Uniqueness Can Be The Enemy

June 14, 2014 Kris Hammond

We have a natural desire to believe that everything we do is unique and fundamentally different than anything anyone else does.

Hey, we’re human.

But when it comes to communicating things about our world – our business, our life, our health – this idea of uniqueness can be our enemy. In fact, our ability to draw the variety of information about our world into clean, clear and coherent categories and then use them to communicate is part of what makes us intelligent in the first place.

When it comes to business communications, we can uncover powerful insights by applying this same approach to big data. Instead of focusing on the analysis to determine the message, we can focus on the actual message itself – an earnings report, for example, or an individual performance review – to figure out the type of analysis necessary to achieve that communication goal. By focusing on the communication, we link the data we are collecting to the messages we are trying to communicate. Individual communication goals can then work together to enhance and expand upon each other and provide greater context for a larger and more complex communication. This is the essence of storytelling. This is Narrative Analytics.

For us, the goal is always the story, and data analysis is the means we have to get there.

Think of it this way. Say you’re putting together a performance review of a company. To do so, you’ll need to define a set of metrics against which to evaluate the company, and those metrics may have components associated with them, and those components may have further components as well. You’ll have to consider how those metrics and components change over time, and you’ll need to see how the company compares to others. And if you want to say something about how the company can improve, you’ll need to know what components can change and what the opportunities for change are.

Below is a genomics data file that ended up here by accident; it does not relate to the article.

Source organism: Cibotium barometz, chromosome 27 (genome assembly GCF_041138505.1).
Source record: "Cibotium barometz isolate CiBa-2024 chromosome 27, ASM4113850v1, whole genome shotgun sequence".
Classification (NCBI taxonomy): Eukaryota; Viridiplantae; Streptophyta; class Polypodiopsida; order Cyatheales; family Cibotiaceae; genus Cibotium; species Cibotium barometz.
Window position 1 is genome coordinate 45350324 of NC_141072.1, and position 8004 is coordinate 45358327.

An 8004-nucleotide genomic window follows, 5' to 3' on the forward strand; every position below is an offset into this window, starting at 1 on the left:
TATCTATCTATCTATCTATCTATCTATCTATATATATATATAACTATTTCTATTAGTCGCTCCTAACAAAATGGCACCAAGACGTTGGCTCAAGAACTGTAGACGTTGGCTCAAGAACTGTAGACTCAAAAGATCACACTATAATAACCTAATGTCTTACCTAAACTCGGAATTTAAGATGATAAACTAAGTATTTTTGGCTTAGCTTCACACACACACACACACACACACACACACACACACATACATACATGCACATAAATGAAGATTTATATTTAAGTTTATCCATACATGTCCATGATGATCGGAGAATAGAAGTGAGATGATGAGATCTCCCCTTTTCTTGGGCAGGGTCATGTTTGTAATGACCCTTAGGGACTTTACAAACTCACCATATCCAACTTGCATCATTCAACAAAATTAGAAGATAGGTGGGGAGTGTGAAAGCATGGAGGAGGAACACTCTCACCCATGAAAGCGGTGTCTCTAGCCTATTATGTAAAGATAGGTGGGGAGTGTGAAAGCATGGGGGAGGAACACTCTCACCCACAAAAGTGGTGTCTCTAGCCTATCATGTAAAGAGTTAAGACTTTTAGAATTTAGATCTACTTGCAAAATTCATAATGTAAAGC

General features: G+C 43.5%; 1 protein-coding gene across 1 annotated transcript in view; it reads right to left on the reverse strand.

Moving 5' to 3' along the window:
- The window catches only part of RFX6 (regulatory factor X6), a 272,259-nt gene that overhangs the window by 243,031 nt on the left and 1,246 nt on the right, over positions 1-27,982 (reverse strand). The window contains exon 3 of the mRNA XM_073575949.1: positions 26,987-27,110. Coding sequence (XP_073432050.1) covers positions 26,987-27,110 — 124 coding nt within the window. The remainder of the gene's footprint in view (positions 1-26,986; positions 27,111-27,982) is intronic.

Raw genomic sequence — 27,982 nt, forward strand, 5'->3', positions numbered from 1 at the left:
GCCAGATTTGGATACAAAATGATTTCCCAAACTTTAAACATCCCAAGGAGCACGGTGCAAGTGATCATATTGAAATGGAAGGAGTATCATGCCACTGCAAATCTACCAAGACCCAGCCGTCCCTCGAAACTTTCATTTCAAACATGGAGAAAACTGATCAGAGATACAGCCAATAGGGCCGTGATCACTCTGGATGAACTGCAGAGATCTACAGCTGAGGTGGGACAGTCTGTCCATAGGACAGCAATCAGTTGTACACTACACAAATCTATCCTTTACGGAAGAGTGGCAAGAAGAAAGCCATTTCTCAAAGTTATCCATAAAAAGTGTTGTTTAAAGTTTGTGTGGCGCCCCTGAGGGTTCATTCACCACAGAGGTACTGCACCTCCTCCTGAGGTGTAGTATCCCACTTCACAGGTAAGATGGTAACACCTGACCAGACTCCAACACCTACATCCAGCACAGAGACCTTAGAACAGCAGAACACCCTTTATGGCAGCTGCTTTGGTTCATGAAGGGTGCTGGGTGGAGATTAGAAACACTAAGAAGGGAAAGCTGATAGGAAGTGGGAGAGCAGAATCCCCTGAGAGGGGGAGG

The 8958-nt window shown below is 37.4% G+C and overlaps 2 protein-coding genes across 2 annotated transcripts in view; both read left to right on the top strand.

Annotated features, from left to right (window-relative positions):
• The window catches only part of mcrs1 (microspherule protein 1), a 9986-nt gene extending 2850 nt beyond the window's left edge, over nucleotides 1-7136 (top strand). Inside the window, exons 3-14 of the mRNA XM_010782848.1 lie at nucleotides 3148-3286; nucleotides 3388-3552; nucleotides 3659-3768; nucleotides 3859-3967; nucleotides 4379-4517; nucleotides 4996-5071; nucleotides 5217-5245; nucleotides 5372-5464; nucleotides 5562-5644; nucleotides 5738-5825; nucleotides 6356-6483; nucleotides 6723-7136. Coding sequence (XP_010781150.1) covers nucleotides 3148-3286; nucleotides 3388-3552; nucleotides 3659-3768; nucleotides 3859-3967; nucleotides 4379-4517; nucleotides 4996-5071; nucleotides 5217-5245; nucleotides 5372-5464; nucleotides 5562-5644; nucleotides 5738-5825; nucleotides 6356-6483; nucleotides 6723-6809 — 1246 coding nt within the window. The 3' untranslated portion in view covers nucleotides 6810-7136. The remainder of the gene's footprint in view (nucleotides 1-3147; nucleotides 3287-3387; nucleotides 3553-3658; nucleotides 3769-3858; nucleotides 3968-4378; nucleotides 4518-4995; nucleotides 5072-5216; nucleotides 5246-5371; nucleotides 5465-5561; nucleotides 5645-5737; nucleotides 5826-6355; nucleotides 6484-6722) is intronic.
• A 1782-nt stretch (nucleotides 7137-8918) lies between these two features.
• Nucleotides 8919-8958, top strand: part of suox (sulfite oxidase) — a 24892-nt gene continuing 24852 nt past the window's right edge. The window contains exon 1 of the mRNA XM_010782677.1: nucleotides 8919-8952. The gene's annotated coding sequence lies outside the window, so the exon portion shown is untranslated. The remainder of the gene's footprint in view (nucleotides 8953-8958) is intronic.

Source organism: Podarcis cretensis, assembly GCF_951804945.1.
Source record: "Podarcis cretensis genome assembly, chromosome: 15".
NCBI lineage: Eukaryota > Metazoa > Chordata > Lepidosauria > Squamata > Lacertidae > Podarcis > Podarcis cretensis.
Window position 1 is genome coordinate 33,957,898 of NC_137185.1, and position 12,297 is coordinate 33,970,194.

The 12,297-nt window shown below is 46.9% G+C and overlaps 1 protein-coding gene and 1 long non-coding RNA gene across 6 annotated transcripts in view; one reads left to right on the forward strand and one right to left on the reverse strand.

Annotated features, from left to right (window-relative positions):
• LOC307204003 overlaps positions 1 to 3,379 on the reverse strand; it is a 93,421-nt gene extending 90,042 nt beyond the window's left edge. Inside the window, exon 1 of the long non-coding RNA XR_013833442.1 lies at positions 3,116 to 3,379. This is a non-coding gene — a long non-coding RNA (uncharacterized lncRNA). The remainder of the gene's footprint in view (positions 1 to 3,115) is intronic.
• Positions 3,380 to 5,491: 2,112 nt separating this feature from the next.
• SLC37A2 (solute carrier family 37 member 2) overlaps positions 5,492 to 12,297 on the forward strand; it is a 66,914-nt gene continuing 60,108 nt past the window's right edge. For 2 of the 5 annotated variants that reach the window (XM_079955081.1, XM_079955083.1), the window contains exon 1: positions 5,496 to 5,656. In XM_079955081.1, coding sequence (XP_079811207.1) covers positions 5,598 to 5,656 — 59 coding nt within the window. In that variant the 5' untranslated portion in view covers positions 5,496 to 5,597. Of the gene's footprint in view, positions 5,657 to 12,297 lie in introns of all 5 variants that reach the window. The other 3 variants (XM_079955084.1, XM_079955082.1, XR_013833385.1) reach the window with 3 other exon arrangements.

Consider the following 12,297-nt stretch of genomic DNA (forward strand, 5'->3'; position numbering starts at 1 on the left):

You would go through the exact same process if you were looking at how a student, an investment portfolio or a sports team is doing. No matter what the subject, the pattern of the story you need to hear, the analysis that is required and the nature of the data behind it remains the same. Sure, there will be differences – the metrics associated with a student are certainly not the same as with an investment portfolio — but they are predictable and regular categories and can be treated with the same sort of analysis.

I would argue that it is simply impossible to produce a performance review without this type of analysis. Further, this actually has nothing to do with whether the report is being generated by a machine or a person. It is not some strange artifact of artificial intelligence. It is the core nature of what it means to produce a performance review, even for humans.

And we’re not just talking about performance reviews. This pattern of storytelling is similar for any type of communication – reports around rankings, descriptions, alerts, and process flow analysis.

None of this should be surprising. Communication is based on truth, and truth comes from the data in front of us. Likewise, the stories we tell are always driven by what we know. And this is exactly how Narrative Analytics works. While at Narrative Science, we offer a unique and fundamentally different approach to big data, the resulting intelligence is derived from the same process we’ve been using to communicate since the beginning of time.

Kris Hammond is the Chief Scientist of Narrative Science. Connect with Kris on  and Twitter.

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